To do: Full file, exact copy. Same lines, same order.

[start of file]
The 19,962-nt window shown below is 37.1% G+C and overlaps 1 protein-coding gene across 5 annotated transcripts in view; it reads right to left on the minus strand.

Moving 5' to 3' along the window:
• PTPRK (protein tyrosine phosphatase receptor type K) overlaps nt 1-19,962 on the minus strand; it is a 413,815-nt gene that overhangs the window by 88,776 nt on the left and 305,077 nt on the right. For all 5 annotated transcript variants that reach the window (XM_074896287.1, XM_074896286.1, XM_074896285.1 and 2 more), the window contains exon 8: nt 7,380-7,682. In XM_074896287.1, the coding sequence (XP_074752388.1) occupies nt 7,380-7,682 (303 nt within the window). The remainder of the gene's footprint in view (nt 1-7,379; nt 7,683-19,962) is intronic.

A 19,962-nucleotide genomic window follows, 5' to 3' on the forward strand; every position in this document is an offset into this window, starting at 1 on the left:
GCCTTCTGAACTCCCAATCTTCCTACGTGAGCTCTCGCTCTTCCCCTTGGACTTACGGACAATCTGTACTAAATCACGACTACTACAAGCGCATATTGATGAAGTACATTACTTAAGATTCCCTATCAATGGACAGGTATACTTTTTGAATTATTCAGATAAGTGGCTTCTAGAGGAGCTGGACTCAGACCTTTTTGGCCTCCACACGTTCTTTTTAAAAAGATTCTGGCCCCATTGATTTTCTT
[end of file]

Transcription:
The 19,962-nt window shown below is 37.1% G+C and overlaps 1 protein-coding gene across 5 annotated transcripts in view; it reads right to left on the minus strand.

Moving 5' to 3' along the window:
• PTPRK (protein tyrosine phosphatase receptor type K) overlaps nt 1-19,962 on the minus strand; it is a 413,815-nt gene that overhangs the window by 88,776 nt on the left and 305,077 nt on the right. For all 5 annotated transcript variants that reach the window (XM_074896287.1, XM_074896286.1, XM_074896285.1 and 2 more), the window contains exon 8: nt 7,380-7,682. In XM_074896287.1, the coding sequence (XP_074752388.1) occupies nt 7,380-7,682 (303 nt within the window). The remainder of the gene's footprint in view (nt 1-7,379; nt 7,683-19,962) is intronic.

A 19,962-nucleotide genomic window follows, 5' to 3' on the forward strand; every position in this document is an offset into this window, starting at 1 on the left:
GCCTTCTGAACTCCCAATCTTCCTACGTGAGCTCTCGCTCTTCCCCTTGGACTTACGGACAATCTGTACTAAATCACGACTACTACAAGCGCATATTGATGAAGTACATTACTTAAGATTCCCTATCAATGGACAGGTATACTTTTTGAATTATTCAGATAAGTGGCTTCTAGAGGAGCTGGACTCAGACCTTTTTGGCCTCCACACGTTCTTTTTAAAAAGATTCTGGCCCCATTGATTTTCTT